When it comes to substances and driving, the police follow several vehicle search laws. In Florida, drivers are protected against the unlawful search and seizure of drugs. This makes arbitrary car searches illegal, although a police search can still happen if there’s a valid reason. In most cases, an officer needs to have a reason to believe a crime has been committed. If they can support this reason, they can search your car.
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The Fourth Amendment and Car Searches
Next to stop and frisk law, vehicle search law is commonly discussed. Florida marijuana decriminalization has changed the status quo between driver and officer, but the Fourth Amendment doesn’t protect everyone. Under the Fourth Amendment, the police have more leeway to examine a vehicle, rather than a home.
This leeway is called the “automobile exemption” to the well-known search warrant requirement. Under the automobile exemption, individuals don’t have as much privacy when driving a motor vehicle. This exception is also supported by much-needed public safety concerns like excessive speeding and drunk driving.
When Can the Police Search Your Car?
Can cops search your car without a warrant? Yes. When can police search your car without consent? Well, this is a trickier question. Several circumstances permit the immediate search of a vehicle in Florida.
The first circumstance is consent. If you give an officer verbalized consent to search your vehicle, they can search it. Probable cause, too, gives them access to your vehicle. Probable cause gives them reason to believe your vehicle has evidence to a crime. If an officer reasonably believes a search is needed to ensure their protection, your car can be searched. Normally, a need for protection is backed up by the assumption of a hidden weapon.
An officer can, of course, have a valid search warrant. A warrant isn’t normally present during vehicle stops and pull-overs. Search and seizure laws are complex, beyond the roadside visit. If you’ve been arrested, however, a search can be conducted in relation to the arrest.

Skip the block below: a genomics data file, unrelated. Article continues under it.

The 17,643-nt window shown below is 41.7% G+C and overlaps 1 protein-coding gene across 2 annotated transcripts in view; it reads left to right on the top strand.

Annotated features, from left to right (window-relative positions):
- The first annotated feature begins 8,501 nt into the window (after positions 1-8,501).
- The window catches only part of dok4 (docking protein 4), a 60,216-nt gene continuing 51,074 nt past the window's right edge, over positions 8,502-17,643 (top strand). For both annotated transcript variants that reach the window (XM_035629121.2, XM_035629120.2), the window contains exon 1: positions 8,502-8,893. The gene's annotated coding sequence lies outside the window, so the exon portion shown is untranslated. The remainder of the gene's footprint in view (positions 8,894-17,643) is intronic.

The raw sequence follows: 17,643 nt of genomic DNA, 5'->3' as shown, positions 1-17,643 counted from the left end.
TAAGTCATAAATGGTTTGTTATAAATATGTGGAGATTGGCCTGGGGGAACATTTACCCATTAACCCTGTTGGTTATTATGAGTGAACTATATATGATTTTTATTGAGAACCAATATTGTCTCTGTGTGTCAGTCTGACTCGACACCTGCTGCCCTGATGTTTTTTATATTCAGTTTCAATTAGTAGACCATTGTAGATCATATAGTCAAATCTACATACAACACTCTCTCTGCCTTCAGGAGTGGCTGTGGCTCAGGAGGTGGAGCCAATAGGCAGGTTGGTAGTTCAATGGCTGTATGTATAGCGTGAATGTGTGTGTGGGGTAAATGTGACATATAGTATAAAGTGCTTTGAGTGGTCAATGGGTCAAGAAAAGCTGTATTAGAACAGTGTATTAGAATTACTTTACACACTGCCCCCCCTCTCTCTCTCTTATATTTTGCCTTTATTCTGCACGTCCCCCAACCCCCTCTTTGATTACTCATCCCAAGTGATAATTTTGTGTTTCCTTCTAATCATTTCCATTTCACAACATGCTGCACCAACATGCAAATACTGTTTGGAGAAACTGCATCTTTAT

How Do Police Determine Probable Cause?
Probable cause can be determined if an officer has reason to believe a crime is being committed. The police can, for example, search your car if your eyes are bloodshot. Likewise, they can search your car if they smell marijuana. If your car fits the description of a getaway car used during a crime, it can be searched.
The evidence of a crime—in this case, marijuana possession—is in “plain view,” your car can be searched. Evidence doesn’t need to be marijuana, itself. It can be a glass pipe with drug residue, for example. Other types of evidence include dirty lighters and joint wraps.
The term “reasonable suspicion” is applicable here. It might not establish probable cause, but it can still supply indisputable evidence of a crime. Again, many officers will ask for permission to search a vehicle. If the request is declined, or if the driver remains silent, the car legally can’t be searched if no evidence is in plain view.
What About Medical Marijuana?
In Florida, only a small quantity of marijuana is legal for carry. A medical card can’t prevent prosecution if a specific limit is surpassed. That said, offering a valid medical marijuana car may not destroy the probable cause needed for a current vehicle search. So, if an officer has reason to believe marijuana is being consumed in the vehicle—or being carried in excess—a search can still commence.
This standard exists for several reasons. The strongest reason, however, is due to a presumption of stronger illegal drugs. Even if an officer acknowledges a card, they can proceed with an investigation. The illegality of carrying more than a medical card allows is very real, and law enforcement personnel will make sure certain laws are upheld.
On Validly Prescribed Marijuana
Because medical marijuana laws can complicate search and seizure standards, we feel you should know about validly prescribed marijuana legality, too. A medical marijuana card allows the possession of clinically or dispensary-distributed marijuana. It’s possible to illegally carry marijuana if it was illegally obtained. For this reason, a vehicle search is still likely if a medical marijuana card is presented.
Florida car search laws may seem complex when medical marijuana enters the mix. It isn’t, however, counterintuitive. Florida search warrant laws prioritize the individual’s privacy, but the Fourth Amendment doesn’t protect drivers as much due to a car’s incredible danger to passerby.
We hope this clears up any questions you might have surrounding search and seizure laws in the state of Florida.
If you enjoyed this piece be sure to check out these 7 weird and (mostly) true Florida laws just in case you were ever curious what would happen if your elephant meter expired.